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Aotearoa. New Zealand, nineteen seventy something. Bottom of the South Pacific - the largest Maori and Polynesian population in the world and ... a nation wanting to groove. Approx 3 million people. Two islands, hot summers , muddy winters, one tv channel till 1975 and all radio was AM. Cantankerous (and sometimes not so sobre) Prime Minister Rob Muldoon was in his pomp, the economy was in the toilet, and rugby (a national sport and in many parts of NZ , a religion) was a mess played in a mud bath ... the people had to dance! A constant supply of international soul, funk, and disco releases were available for local issue through the major labels , but things got really interesting when local artists found their soul on vinyl. Colour, clothes and sex began seeping onto the dance floors, while back at home kids watching music clips on television were turning to their parents: “Is that a boy or a girl?” New Zealand would never be the same again. A new generation was taking over and they wanted to boogie. This new group of faces were taking to the dance floors. People like Mr Funky, people who’d stepped out in style and wanted to get down with their own bad self. A funky revolution was brewing with bands that’d been mired in the middle ground now swerving into sounds more suited to the disco than a rugby club social. Other bands were emerging from cabaret and had shifted from being the show to creating the show. These then are the songs that drove a country from black and white to technicolour, and being a scene born in total isolation it took turns that weren't heard anywhere else. This is funk, soul and disco as it would’ve sounded if Studio 54 had been set up within five minutes of a dairy farm, a rugby club and a marae, and if nothing else it finally let people to dance because they simply wanted to. Heed The Call! collects the best New Zealand material from the afrotastic days of 1973 to 1983. Artists like Mark Williams whose House For Sale became a sought after northern Soul single, The (three) Yandall Sisters (two of whom are pictured behind Mark WiIlliams on our cover), a teenage Tina Cross, Dalvanius & Prince Tui Teka, all became household names in NZ. The collection mines some overlooked nuggets from their respective catalogues alongside lesser known boogie cuzzins The Pink Family with their non-secular floor sizzler Don't Give Your Life Away, the gritty gospel soul of Sonia & Skee, The Johnny Rocco Band, Inbetweens, and The Totals. The Kaukau brothers were four fifths of Golden Harvest who hit the national charts with the number one I Need Your Love in 1978 which featured new addition 17 year old Karl Gordon fronting the band. Local 60s beat pioneer Larry Morris fresh out of the big house after a public LSD misdemeanour finds his groove on Who Do We Think We're Fooling. Funk dynamos Collision hail from Tokoroa, and in an earlier incarnation were known as The Shriek Machine, move to Australia on Dalvanius's insistence to record the showstopper You Can Dance. Early 70s Acid Rockers Ticket flaunt their funky flare(s) with their Vertigo single only release Mr Music (later covered by Collision) , and the windy city jazzmen The 1860 Band take form fitting self promoting t-shirts to the next level while re- interpreting Rita Jean Bodine's Thats The Kind Of Love * Compiled by Alan Perrott and John Baker (WHO?) * Double LP, with illustrated inner sleeves showcasing the sleeves of all the original LP releases * First re issue of Dalvanius & The Fascinations 12 inch disco mix of Voodoo Lady with Dal & the gals being backed by Tokoroa's finest Collision * THE 12 inch mix of Voodoo Lady is unique to the vinyl version - the CD's Voodoo Lady is the truncated 7 inch version * First time re issue on vinyl for all tracks * Liner notes by co compiler Alan Perrott based on interviews with actual participants in the recordings in black & white booklet with tasty pics and ephemera * Locating original copies of these records will 1:take a long time and 2: make you wish you'd won lotto * Limited to 1000 copies worldwide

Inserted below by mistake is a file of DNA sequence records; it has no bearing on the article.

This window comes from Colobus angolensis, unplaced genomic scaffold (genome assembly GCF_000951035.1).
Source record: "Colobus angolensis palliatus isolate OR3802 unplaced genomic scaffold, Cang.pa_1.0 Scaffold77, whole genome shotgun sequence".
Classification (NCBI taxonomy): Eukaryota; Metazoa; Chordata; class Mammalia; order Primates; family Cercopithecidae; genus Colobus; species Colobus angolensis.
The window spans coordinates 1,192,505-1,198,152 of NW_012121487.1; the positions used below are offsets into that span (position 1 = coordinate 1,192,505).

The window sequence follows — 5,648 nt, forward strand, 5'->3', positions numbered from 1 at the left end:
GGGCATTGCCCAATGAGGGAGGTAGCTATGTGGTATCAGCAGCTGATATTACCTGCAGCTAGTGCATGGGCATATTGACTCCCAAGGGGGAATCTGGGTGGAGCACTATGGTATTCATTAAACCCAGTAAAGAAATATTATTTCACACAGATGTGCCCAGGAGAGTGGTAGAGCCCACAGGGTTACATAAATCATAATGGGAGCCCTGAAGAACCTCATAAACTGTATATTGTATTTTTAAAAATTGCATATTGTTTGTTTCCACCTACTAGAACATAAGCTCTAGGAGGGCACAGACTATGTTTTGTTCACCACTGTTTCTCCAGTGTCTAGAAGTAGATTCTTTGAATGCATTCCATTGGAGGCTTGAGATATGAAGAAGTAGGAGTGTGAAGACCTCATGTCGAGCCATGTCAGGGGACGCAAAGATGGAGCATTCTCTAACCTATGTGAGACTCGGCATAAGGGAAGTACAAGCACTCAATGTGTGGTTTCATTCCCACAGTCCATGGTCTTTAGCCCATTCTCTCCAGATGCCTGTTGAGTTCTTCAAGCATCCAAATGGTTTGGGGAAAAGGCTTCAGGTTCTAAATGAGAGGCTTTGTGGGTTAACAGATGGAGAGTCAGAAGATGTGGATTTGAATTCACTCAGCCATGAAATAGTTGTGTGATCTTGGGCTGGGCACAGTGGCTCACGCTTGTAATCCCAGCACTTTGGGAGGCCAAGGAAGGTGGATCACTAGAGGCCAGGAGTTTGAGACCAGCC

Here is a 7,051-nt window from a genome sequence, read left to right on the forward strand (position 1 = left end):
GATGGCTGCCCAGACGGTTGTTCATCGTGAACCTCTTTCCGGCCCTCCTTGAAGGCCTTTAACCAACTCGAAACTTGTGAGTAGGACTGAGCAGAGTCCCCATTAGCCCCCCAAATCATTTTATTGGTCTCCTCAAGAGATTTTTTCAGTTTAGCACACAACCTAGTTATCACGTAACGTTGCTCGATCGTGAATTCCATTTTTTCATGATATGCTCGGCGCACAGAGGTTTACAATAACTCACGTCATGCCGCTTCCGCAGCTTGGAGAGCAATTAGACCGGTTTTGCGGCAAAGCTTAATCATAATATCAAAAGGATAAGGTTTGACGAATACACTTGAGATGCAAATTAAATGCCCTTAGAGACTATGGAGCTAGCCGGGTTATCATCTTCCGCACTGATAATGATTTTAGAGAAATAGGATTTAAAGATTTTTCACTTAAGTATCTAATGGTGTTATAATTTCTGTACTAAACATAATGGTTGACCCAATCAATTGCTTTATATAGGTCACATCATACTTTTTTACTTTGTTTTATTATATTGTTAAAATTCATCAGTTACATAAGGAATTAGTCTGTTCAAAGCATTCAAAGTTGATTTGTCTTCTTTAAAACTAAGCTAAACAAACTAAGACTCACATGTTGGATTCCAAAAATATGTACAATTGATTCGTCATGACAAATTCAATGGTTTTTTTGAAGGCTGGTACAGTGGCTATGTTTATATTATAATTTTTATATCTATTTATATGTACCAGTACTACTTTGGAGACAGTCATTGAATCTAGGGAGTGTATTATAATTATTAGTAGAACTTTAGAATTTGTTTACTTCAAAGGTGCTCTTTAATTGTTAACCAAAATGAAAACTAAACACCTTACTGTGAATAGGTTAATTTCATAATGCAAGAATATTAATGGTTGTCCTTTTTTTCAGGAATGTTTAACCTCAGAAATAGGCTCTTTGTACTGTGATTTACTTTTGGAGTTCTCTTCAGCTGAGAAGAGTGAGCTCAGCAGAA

Dalvanius & The Fascinations - Voodoo Lady - 12 inch mix 1977
Collision - You Can Dance 1978
Mark Williams - Disco Queen 1975
The Johnny Rocco Band - She's Knocking At My Door 1975

THe 1860 Band - That's The Kind Of Love I've Got For You 1978
Inbetweens - Mr Funky 1975
Tina Cross - You Can Do It 1979
Golden Harvest - I Need Your Love 1978

Mark Williams - House For Sale 1977
The Pink Family - Don't Give Your Life Away 1978
Prince Tui Teka - Heed The Call 1974
The Yandall Sisters - Sweet Inspiration 1975
Sonia & Skee - There's A River Somewhere 1978

Ticket - Mr Music 1973
Larry Morris - Who Do We Think We're Fooling ? - 1976
Herb McQuay - Night People 1983
The Totals - Total Man 1980


Whakarongo, Nga Tamariki. 17 prime soul, funk and disco cuts from Aotearoa/New Zealand 73-83.

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